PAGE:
But why is the stock market crashing now instead of a year ago?
As the Fed continued with its hawkish policy, and investors realized the Fed wasn’t just bluffing, a sharp sell off in stocks and bitcoin began.
Once again, the reason for this fall in asset prices is twofold. On the one hand, the Fed is walking its talk and reversing the asset price inflation it caused earlier by slowing down the rate at which new money is created and even contracting the money supply.
On the other hand, the psychological effect of the Fed staying firm and consistent with its hawkish policy was enough to spook investors and get them to pull out of the market.
As the selloff began, the psychological effect spiraled out of control and turned into a vicious circle. Less experienced investors saw that the market was selling off and panicked as well. This led to a further drop in stock prices.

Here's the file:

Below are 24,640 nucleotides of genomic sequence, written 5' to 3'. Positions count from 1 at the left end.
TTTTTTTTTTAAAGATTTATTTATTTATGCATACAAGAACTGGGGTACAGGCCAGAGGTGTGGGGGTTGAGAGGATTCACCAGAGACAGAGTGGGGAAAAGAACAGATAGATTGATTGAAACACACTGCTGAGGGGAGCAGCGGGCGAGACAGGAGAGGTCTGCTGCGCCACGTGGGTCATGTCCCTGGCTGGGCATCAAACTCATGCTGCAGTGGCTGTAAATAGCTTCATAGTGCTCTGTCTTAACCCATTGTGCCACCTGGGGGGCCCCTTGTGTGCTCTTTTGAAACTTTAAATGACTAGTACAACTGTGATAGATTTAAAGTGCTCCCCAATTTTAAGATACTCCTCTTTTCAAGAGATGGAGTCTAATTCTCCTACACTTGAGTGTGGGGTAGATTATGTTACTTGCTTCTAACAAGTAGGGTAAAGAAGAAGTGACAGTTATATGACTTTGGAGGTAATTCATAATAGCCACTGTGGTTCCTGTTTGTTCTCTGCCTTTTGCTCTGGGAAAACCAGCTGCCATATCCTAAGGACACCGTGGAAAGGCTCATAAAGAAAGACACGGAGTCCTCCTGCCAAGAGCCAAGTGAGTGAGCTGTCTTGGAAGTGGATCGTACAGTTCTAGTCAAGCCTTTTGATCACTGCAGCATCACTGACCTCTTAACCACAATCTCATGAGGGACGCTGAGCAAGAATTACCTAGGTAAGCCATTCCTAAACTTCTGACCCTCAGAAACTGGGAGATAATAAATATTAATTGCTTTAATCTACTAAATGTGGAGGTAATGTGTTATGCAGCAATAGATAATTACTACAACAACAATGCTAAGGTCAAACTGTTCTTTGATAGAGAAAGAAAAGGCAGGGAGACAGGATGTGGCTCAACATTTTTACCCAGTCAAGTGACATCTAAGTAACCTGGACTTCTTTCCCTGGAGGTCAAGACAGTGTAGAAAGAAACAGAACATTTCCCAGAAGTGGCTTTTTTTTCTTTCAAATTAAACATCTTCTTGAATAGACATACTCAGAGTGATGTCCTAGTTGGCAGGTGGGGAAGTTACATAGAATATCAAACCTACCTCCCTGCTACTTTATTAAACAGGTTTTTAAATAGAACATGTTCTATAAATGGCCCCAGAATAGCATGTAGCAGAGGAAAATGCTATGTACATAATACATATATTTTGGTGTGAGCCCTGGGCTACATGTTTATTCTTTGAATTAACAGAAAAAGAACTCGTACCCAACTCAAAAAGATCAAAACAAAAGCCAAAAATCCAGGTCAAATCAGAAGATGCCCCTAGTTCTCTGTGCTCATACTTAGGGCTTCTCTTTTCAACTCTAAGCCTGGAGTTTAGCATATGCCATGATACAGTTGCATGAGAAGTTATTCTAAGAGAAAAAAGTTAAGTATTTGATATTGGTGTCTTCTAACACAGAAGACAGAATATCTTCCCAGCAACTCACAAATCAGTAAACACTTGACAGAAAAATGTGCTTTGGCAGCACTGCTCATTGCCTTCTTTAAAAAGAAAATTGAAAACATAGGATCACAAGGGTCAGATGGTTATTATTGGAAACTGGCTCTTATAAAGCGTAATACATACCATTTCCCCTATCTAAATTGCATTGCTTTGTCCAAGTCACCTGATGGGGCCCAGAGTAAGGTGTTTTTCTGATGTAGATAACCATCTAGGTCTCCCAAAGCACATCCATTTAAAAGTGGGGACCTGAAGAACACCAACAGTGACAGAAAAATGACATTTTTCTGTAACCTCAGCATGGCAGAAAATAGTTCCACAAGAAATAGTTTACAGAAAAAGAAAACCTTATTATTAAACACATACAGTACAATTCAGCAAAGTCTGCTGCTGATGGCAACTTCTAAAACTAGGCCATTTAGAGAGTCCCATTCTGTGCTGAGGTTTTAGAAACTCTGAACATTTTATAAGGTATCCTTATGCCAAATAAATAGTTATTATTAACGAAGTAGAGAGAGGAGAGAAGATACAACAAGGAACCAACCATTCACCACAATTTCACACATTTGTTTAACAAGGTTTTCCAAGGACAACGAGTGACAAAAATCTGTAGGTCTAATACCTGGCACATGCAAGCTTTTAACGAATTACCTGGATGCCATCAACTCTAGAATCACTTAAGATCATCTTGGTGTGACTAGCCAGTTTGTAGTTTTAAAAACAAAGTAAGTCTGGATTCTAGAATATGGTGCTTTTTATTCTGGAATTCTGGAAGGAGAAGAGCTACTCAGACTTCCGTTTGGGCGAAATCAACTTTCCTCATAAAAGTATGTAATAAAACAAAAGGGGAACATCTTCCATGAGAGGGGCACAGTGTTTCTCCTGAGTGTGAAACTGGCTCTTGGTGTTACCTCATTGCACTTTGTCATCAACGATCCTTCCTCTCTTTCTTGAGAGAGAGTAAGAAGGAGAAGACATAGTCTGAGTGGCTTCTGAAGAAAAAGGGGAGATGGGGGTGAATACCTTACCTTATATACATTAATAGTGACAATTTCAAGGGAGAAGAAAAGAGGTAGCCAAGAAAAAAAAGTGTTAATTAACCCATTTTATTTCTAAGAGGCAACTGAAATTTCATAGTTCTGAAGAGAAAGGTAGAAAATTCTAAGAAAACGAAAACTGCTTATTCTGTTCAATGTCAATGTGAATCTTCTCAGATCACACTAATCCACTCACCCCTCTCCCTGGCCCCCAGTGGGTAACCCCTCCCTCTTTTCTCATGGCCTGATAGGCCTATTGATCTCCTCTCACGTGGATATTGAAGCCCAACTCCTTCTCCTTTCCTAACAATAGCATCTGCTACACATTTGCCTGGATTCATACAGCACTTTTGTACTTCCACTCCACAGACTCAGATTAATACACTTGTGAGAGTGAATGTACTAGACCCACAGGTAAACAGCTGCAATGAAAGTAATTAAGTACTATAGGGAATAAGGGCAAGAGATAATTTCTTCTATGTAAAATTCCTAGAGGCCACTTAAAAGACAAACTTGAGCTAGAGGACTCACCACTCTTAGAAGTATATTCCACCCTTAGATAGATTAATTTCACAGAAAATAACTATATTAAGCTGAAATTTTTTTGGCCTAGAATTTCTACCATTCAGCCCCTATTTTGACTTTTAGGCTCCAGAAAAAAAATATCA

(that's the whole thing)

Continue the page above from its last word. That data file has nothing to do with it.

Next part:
The more markets fall, the more investors get spooked. Again, little of this has to do with fundamentals. This is a chain reaction to monetary policy and its psychological effects. It goes without saying, however, that many stocks and cryptocurrencies were wildly overvalued by the summer of 2021.
In some sense, now that asset price inflation is reversed, this reveals the true value of assets. Or in the words of Warren Buffet: “Only when the tide goes out do you discover who’s been swimming naked.”
In this case, anyone who made investment decisions based on the Fed alone and not on fundamentals, has been swimming naked.
This includes people who bought Dogecoin, meme stocks and other investments with weak or questionable fundamentals, expecting to make a quick buck. However, many of these assets only rallied due to the speculative mania surrounding the Fed-induced cheap-money boom.
When the Fed turns off the money faucet, the speculative mania stops and assets get destroyed. Assets with weak fundamentals get hit first and hardest.